Mining Methods, by W. R. Crane, gives the cost of operating a 3-in. drill in granite.
At the North Star mines machine men cost $3 a shift or 43c. a ton; machine power, 40c. a shift or 6c. a ton; repairs and lubrication, 42c. a shift or 6c. a ton; drill steel and sharpening, 75c. a shift or 10c. a ton; total for drilling, $4.57 a shift or 65c. a ton. To this must be added 25c. a ton for powder, 4c. for fuse and lc. for caps, which makes a grand total of 95c. a ton. Allowing for rock left in the stopes this would be reduced about 15 per cent.
At Cripple Creek machine men cost $3.50 a shift or 24c. a ton; air, $2 a shift or 13c. a ton; repairs and lubrication, 25c. a shift or 2c. a ton; drill steel and sharpening, 50c. a shift or 3½c. a ton. Total for drilling, $6.25 a shift or 42½c. a ton. To this add 24c. a ton for powder, 3½c. for fuse, and 1c. for caps, which gives a grand total of 71c.
At the Alaska-Treadwell machine men and helpers average $6.85 a shift or 21c. a ton; air, 75c. a shift or 2c. a ton; repairs, 50c. a shift or 1½c. a ton; drill steel and sharpening, 45c. a shift or 1½c. a ton. Total for drilling, $8.55 or 26c. a ton. Adding 15c. for powder, 1c. for fuse, and ½c. for caps gives 42½c., to which must be added an additional 6c. for extra labor which includes powder men. This gives a grand total of 48½c.
The data given in the appendix on operations on the Rand are too incomplete to analyze as the others are analyzed. From other data which I have, I assume that the costs are about as follows: Machine labor. $4.50 a shift; air, 75c.; repairs, 50c. ; drill steel and sharpening, 50c. This is a total of $6.25. An average of 12 tons were broken each shift, which gives a cost of 52c. a ton for drilling. To this must be added 25c. a ton for explosives, which gives a grand total of 77c.
On the Rand, despite the greater stoping width, the cost of explosives is nearly as much as at North Star or Cripple Creek and the drilling cost per shift is much greater. The influence of the width of the stope on the tonnage broken is well illustrated in the Alaska-Treadwell and the added cost of machine labor is minimized. The long holes used and the character of the ore, no doubt, preclude the possibility of using one-man machines.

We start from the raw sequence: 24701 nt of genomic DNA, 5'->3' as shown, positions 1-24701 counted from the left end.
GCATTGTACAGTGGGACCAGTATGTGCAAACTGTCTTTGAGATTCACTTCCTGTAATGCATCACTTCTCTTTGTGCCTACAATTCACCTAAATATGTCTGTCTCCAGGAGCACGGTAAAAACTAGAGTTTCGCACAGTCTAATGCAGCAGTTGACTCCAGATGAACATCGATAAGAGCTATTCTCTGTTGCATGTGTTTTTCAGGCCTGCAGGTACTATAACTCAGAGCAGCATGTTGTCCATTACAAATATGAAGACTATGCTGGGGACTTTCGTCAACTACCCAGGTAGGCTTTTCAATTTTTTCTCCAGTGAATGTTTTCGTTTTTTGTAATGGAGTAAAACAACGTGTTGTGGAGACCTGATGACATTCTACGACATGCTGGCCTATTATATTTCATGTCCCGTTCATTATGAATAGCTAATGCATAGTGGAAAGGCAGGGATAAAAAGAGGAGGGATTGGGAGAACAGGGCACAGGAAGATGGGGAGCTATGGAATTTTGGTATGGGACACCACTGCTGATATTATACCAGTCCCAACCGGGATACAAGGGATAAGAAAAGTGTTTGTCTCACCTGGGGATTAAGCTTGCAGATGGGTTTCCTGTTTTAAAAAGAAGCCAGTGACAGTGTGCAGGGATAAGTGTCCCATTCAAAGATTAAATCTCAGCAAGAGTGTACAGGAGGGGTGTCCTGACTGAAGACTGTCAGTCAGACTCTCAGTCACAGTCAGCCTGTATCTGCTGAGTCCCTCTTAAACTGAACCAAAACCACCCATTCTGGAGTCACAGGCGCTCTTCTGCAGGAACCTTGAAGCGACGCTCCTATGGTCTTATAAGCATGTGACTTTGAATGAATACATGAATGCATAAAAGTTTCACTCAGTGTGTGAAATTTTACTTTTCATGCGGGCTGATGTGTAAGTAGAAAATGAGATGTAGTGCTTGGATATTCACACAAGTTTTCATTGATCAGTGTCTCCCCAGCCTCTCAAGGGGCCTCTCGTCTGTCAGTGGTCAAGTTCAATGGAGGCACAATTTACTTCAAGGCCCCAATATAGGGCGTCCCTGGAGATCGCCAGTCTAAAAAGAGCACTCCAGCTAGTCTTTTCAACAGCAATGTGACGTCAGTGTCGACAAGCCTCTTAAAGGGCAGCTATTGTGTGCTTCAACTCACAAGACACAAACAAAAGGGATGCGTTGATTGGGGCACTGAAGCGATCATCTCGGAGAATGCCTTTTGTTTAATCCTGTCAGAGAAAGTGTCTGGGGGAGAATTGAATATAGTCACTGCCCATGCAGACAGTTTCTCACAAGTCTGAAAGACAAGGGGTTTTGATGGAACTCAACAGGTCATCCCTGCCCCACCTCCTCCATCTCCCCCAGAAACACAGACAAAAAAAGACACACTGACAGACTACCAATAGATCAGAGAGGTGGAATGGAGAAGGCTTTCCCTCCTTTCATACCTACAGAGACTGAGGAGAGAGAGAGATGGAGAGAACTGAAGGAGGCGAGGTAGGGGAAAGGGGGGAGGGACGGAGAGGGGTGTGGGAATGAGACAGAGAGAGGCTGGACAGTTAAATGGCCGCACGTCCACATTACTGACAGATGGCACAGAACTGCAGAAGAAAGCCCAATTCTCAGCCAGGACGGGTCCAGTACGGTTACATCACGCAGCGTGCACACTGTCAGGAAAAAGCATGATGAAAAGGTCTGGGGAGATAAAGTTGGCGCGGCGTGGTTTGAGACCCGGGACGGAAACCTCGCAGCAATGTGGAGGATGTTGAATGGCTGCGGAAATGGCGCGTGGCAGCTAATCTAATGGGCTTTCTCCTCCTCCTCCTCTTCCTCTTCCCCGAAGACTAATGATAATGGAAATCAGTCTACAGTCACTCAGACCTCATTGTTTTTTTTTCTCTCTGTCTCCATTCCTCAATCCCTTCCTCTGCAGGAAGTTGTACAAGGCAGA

From the above, it is seen that an item worthy of consideration is that of drill steel and sharpening. It varies greatly but in any case is a factor worthy of attention. Not only the cost of new steel and the wages of the blacksmith, but the delivery of sharp drills to the stope and the removal of dull steel, should be considered. By comparing cost items occurring in the reports, which are given in the appendix, other features influencing drilling and blasting might be shown, but the greatest value results in making comparison when conditions are similar and are known with exactness.
Underground Mine Lighting
It is stated in one of the mining books that the cost of lighting for each ton of ore mined is about the same in all mines. This is not the case. The cost varies according to the light used and the number of men underground. The entire subject of mine lighting has been well covered by Frederick H. Morley in the Mining and Scientific Press of April 11, 1914. The following table taken from this article gives the cost of acetylene lighting in 10 of the large metal mines.
Timbering and Handling Ore in Stopes
Square-Set vs. Top-Slicing Methods